Studio Ghibli movies come in two fairly distinct types – the enchantingly fanciful and fantastic like Spirited Away and Howl’s Moving Castle, and the no less enchanting, but very much grounded in real life, like Only Yesterday and Whisper of the Heart.
Sound of the Ocean is even further removed from fantasy than those two, and perhaps more so than any Studio Ghibli production. It is simply the story of two boys who almost lose their friendship over a girl who plays havoc with the life of one of them.
Ocean Waves, also known as The Sound of the Ocean, and I Can Hear the Sea, in English, and Umi Ga Kikoeru in Japanese, was originally supposed to be just a low budget project for the studio’s junior staff. But it became much more than that, going over budget to bring a well known and well loved novel by author Saeko Himura to the screen.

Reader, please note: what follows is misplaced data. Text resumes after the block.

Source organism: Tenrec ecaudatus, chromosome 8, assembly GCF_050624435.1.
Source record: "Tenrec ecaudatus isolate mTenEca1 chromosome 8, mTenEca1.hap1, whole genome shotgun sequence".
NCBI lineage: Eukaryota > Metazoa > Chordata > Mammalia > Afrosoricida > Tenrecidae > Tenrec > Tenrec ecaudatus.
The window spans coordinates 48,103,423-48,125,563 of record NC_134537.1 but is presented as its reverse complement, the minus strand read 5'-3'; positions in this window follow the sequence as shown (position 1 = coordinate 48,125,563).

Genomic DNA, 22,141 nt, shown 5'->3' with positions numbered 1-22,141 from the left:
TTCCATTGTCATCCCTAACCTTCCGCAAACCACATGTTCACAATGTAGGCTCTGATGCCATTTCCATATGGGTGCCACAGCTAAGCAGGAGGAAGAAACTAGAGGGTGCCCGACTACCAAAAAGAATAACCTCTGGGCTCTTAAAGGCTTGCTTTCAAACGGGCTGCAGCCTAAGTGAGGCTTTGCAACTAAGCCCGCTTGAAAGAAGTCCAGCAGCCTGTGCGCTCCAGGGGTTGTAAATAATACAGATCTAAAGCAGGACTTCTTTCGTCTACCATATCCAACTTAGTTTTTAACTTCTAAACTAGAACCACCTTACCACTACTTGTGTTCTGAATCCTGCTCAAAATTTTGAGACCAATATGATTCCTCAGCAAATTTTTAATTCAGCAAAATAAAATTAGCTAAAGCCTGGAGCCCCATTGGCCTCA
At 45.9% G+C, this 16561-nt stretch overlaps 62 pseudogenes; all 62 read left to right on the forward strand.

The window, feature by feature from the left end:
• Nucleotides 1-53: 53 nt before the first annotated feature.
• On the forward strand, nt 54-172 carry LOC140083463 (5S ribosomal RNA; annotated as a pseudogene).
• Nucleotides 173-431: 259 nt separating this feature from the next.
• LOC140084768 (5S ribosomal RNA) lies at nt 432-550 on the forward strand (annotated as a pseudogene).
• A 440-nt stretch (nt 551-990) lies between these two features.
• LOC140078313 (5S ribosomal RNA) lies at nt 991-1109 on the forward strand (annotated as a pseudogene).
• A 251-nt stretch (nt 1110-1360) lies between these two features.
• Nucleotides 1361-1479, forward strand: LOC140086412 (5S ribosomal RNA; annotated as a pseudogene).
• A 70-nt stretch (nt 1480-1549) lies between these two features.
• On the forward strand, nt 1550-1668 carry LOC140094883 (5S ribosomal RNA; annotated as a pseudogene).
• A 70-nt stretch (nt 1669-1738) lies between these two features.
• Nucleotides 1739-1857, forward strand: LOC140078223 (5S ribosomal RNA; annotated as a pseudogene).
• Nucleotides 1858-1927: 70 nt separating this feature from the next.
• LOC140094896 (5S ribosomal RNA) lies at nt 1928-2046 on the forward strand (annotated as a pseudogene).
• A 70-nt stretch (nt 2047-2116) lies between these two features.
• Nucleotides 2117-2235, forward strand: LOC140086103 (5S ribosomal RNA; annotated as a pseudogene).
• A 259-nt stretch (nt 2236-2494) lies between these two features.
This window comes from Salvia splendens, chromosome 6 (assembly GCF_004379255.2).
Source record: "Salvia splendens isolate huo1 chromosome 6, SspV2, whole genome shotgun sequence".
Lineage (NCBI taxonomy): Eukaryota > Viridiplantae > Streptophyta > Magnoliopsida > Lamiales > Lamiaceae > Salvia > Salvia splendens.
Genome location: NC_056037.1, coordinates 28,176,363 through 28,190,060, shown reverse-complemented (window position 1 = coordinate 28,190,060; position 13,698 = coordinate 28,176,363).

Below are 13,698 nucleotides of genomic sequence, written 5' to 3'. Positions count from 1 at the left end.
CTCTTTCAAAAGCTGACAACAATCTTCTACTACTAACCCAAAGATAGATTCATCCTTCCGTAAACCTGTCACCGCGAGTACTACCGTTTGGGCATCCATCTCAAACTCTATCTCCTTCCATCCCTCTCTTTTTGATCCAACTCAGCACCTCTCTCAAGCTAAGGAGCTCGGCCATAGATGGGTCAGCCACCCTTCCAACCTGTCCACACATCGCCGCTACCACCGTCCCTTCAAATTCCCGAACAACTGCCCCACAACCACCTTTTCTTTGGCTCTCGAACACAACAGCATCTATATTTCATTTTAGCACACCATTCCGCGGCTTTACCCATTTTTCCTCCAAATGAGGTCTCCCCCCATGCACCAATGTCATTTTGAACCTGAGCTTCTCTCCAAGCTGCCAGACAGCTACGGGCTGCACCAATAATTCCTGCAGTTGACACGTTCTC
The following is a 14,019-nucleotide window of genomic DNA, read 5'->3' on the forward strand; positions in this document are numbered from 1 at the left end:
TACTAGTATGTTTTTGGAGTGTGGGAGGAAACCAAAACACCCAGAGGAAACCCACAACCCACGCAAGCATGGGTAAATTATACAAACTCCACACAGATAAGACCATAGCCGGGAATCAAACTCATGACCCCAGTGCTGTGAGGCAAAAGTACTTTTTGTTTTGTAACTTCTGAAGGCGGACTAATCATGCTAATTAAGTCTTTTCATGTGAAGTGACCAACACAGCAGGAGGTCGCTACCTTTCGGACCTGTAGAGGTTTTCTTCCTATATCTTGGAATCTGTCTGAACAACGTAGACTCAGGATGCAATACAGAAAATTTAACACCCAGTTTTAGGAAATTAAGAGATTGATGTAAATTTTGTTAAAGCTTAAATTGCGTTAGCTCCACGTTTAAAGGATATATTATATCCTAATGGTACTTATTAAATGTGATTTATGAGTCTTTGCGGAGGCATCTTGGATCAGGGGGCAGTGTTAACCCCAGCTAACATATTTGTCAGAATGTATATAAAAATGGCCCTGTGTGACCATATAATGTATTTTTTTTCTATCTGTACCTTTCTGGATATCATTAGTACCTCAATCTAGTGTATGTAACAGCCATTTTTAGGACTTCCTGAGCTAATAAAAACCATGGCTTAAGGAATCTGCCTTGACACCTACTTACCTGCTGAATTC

It was worth every yen. The lyrical quality of Studio Ghibli is retained in this gentle story of three young people growing up through various issues of their teenage years. The girl, Rikako, is struggling to come to terms with the break up of her parents, and learns painfully that she is no longer the most important person in her father’s life, while Taku tries to stop his growing attraction to this troubled young woman from breaking up his friendship with Yutaka, who also likes her.
It’s very simple, yet it is very meaningful to anyone who remembers the ocean-like ups and downs of their teenage years. It is also very beautiful – once again Studio Ghibli artists capture the magic of the everyday, making us look at our lives with new eyes.